Thursday, 9 November 2017

Territory of Light - The Magic Words

September's chapter of Territory of Light is entitled The Magic Words, perhaps the briefest installment so far to the book which is published in full in April 2018. An aspect that is prominent in the chapter is of the introspectiveness of the narrator as she cross examines her feelings about finding herself a mother, this cross examination is provoked when her daughter has a bout of nocturnal crying and a period of bed wetting, reading her feelings, any mother, (and no doubt any father), who has experienced parental fatigue will associate with the narrator's thoughts and self doubts. The narrator's endurance is pushed to the limits which see's her resorting to drink in an attempt to get a full night's sleep, her feelings for her daughter spin through a whole 360 degrees, from dangerous resentment back to love again, for a moment she observes the similarities between her daughter and her husband Fujino.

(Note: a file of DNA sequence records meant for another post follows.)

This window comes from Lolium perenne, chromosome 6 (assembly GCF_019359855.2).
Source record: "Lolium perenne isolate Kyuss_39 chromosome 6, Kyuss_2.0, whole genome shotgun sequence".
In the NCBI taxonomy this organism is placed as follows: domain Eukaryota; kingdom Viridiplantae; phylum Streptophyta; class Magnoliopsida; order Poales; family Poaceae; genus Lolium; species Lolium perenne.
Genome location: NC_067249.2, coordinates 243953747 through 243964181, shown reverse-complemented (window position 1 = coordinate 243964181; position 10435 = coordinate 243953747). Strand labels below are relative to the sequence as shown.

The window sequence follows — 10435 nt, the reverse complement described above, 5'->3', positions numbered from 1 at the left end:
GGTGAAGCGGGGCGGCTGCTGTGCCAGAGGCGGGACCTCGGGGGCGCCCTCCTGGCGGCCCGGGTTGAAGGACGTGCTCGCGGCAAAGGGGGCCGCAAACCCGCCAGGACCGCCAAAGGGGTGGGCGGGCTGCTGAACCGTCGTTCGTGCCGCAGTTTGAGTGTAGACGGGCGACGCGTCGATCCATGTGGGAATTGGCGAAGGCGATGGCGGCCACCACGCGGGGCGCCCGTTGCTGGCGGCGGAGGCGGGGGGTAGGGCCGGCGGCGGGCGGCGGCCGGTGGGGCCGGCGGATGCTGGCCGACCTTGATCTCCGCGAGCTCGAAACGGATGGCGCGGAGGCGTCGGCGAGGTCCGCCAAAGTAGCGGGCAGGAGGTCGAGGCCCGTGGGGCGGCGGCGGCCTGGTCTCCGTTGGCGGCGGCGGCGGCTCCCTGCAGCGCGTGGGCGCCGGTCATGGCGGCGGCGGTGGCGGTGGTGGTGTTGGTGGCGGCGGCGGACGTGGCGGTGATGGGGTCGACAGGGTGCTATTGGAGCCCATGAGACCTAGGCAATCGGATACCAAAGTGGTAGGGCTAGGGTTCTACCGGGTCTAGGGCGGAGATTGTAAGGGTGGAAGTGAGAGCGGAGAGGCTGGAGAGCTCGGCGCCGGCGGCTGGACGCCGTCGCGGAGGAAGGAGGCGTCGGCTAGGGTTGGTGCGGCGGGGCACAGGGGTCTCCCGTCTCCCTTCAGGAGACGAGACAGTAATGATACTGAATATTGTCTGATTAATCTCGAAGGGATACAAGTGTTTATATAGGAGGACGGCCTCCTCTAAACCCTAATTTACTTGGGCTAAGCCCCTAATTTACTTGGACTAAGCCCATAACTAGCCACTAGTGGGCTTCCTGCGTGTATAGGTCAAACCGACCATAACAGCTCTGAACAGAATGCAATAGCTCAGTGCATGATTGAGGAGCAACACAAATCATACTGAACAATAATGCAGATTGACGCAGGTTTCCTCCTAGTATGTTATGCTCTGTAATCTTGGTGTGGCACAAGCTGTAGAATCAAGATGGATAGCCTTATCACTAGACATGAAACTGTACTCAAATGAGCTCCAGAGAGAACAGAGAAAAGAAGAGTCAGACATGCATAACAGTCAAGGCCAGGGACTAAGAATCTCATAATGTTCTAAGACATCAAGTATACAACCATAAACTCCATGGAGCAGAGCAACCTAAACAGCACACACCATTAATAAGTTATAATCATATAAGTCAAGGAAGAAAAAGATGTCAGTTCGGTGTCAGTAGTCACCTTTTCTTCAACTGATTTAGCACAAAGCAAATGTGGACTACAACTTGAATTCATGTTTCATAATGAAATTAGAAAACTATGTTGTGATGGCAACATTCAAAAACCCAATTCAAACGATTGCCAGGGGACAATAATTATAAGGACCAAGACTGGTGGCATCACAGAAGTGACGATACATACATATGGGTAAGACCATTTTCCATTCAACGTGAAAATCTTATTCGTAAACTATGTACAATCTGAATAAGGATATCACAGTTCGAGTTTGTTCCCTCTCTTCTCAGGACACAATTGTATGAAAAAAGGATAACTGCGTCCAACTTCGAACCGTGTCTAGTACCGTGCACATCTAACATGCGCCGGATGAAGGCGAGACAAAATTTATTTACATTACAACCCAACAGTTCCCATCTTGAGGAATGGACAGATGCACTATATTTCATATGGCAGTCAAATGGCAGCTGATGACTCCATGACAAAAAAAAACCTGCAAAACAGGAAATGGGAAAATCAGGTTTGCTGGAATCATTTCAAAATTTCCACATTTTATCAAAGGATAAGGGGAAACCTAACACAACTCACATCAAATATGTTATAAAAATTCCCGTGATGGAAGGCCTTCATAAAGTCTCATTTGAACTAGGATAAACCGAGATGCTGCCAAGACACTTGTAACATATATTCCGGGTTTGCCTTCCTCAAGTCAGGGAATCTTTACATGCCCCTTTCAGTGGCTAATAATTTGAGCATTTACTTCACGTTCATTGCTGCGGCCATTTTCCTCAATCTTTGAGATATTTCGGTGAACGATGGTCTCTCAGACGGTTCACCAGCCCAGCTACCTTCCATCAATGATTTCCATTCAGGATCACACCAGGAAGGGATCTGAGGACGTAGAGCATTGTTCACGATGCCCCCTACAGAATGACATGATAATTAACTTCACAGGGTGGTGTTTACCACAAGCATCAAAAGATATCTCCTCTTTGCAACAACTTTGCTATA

Throughout the book there's been a sense of the narrator making attempts to get on top of her thoughts and feelings and rein things under control, in The Magic Words the borders between work and motherhood blur when she has to leave abruptly to return home as her daughter is unexpectedly picked up from school by Fujino, which brings an underlying struggle throughout the book to the fore, the vexed problem of custody of their daughter, something that hangs over the book that will probably remain unsolved by it's end. The Magic Words is a chapter again that stands on it's own, feeling self contained, a little piece from the previous chapter continues on into this, the goldfish from the August festival dies, which feels like a symbolic addition to some of the themes that hover in this chapter.

Although brief The Magic Words continues to keep balance between both being able to disturb and reassure, perhaps there's something of a mantra at the heart of this chapter which is the phrase 'Itaino, itaino tondeke' which is told to Japanese children at hurtful moments which roughly translates as pain, pain go away, and we wonder as the narrator tells it to her daughter the phrase carries a certain reverberation, is she saying it solely to her daughter, or herself?, or perhaps to us, the moment echoes.

Territory of Light at Penguin Classics


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